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Wednesday, 29 February 2012
Page: 2382

Mr McCORMACK (Riverina) (19:40): Today was a momentous day for a group of dedicated women from my Riverina electorate who came to Canberra to voice their concerns and their fears about the water issue. Formed just last month, Women for a Living Basin spent the day meeting with parliamentarians and attending a rally on the front lawns to put their case for a triple bottom line approach in any Murray-Darling Basin decision. They did their region, their communities, their families, themselves and their cause proud.

This is not an easy time for anyone who lives in an irrigation zone. A fog of uncertainty hovers over farms, businesses, families, towns and cities. No district is feeling the pinch more than the Coleambally Irrigation Area and the Murrumbidgee Irrigation Area within the Riverina. As Shona Hando of Coleambally told the Minister for Sustainability, Environment, Water, Population and Communities, her town cannot recruit a much needed schoolteacher to fill a vacancy. She said it was hard to attract medical professionals. A bad basin plan will, she said, lead to stranded assets and stranded families. 'The plan is a knee-jerk reaction to 10 years of drought,' she told the minister.

The rivers are now full, dams are at capacity and the environment, as it always does, bounced back quickly when the rains finally came to end the prolonged dry spell. The women told the minister that cod are now being caught using cheese at Narrandera, and the birdlife at Debbie Buller's Murrami property resembles, as she put it, a 'scene out of an Alfred Hitchcock movie'. Informing the minister of the great environmental stewardship of farmers, Mrs Buller said that dams were built as human resources but were now being used as environmental resources. 'You cannot use people as cannon fodder in an ideological debate,' she told the minister. Helen Dalton from Yenda, who heads Women for a Living Basin, said the basin plan, in its current draft form, was soul destroying. If the sorts of environmental flows being demanded by green groups and the loony left become legislated, the people of Darlington Point, a town established on the Murrumbidgee River in the 1860s, will have to pack up and move to avoid permanent flooding.

It was pleasing that the minister gave the women a good hearing and even delayed his next appointment to listen to what they had to say. It was pleasing that the minister said he wanted to see more infrastructure to save water, both environmental and through on-farm efficiencies. It is not pleasing that the minister's department has, only today, on page 4 of Griffith's newspaper, the Area News, paid for an Australian government ad headed in large bold capitals 'Environmental water purchase'. The minister says this is a call for expressions of interest. He says this is a new, targeted initiative. But in my view this does go against what he told the 12,000 people who turned out at the last community water rally in Griffith on 15 December and what he repeated at a meeting which attracted 3,500 people at Deniliquin the very next day.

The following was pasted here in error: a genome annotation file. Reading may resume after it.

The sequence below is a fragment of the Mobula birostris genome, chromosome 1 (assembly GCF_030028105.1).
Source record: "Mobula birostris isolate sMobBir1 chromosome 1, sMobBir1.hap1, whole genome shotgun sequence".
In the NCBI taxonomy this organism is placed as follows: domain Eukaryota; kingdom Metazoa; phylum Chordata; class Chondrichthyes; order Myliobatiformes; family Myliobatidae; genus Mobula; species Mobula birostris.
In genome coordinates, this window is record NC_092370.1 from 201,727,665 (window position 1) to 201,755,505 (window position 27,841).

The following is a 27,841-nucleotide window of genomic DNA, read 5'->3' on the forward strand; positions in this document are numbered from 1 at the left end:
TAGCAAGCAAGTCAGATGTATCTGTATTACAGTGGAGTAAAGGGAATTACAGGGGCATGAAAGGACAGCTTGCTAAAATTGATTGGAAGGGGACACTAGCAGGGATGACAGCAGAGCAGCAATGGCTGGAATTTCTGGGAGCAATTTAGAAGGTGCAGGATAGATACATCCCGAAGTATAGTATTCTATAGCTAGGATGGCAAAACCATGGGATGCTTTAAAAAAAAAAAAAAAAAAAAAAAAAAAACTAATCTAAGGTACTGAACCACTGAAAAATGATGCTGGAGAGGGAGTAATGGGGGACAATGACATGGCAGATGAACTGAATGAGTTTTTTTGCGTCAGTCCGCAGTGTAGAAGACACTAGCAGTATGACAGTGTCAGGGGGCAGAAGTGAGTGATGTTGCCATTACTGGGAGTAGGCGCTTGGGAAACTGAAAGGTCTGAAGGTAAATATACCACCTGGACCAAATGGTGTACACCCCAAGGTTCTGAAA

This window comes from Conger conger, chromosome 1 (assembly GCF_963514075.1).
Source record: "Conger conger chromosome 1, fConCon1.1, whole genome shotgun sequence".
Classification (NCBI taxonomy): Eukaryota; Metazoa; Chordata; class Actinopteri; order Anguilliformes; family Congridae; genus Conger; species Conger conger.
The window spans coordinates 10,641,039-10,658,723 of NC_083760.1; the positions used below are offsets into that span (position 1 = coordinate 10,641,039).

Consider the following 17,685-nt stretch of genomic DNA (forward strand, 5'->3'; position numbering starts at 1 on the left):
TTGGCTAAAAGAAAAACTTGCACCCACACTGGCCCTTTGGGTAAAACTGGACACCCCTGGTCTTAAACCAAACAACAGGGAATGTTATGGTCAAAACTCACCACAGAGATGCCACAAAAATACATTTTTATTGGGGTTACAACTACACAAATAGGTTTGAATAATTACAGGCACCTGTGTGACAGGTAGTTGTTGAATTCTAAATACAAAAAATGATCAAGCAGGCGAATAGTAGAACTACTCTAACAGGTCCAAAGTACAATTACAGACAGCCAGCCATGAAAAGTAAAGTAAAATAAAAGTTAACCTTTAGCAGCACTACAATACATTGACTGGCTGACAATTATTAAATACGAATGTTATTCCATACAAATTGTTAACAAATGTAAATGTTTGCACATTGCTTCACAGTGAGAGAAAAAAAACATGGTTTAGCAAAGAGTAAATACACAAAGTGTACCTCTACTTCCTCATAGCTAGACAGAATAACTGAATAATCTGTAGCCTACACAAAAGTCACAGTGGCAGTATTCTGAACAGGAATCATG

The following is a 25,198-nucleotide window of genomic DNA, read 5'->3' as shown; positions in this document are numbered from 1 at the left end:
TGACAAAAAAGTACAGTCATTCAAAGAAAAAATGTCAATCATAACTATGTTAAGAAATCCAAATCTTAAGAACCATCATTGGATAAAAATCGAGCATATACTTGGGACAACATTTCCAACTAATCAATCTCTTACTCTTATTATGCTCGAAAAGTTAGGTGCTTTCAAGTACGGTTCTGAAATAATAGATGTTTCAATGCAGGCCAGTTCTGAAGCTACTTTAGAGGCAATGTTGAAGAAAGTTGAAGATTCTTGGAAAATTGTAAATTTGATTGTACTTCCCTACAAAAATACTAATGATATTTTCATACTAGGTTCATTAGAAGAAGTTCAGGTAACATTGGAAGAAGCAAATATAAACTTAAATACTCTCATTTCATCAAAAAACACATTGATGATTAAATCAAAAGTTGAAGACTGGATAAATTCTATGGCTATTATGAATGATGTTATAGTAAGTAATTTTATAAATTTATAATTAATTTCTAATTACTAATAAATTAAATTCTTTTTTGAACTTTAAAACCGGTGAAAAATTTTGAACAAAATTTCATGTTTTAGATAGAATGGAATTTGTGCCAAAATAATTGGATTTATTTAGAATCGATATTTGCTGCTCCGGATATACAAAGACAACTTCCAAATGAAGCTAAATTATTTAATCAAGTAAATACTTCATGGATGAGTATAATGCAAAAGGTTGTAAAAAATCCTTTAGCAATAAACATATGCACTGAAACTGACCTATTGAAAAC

Yesterday in question time the minister was at pains to say that this was a strategic rather than a non-strategic buyback. The minister can carefully choose his words and use anything he likes, but it is a buyback by any other name. With the consultation period for the draft to end on 16 April, why is the government continuing to put offers out there for cash-strapped farmers? These farmers are not willing sellers; they are desperate sellers. I look forward, however, to the water minister taking on board what the Women for a Living Basin told him. I do appreciate the time that he spent with them. He knows, because he said so, that food production is important.

The group also met with the Leader of the Opposition for 15 minutes to discuss their concerns about the draft plan. The opposition leader agreed that the plan needs to be torn up and started again to ensure a better outcome is reached. When discussing the need for dams, the opposition leader was again in favour, but said that any new dams need to be put in the right location. That is obvious, of course. The delegation also discussed its opposition to water buybacks. The opposition leader stated that, where buybacks are possible, people are willing sellers and the buybacks are not non-strategic, and as long as the result is not stranded farmers or stranded assets, he has no problem with them. The delegation, which included my predecessor, Kay Hull, a 12-year veteran of this place, also met with the shadow minister for agriculture and food security for 30 minutes as well with Senator Barnaby Joyce, the shadow minister for water and the shadow minister for finance, deregulation and debt. I was very pleased that the members for Murray and Farrer addressed the crowd of up to 100 people on the lawn. These people had travelled for four hours and gave up their valuable work time and family time to put their points of view across. The group also met with the member for Mayo— (Time expired)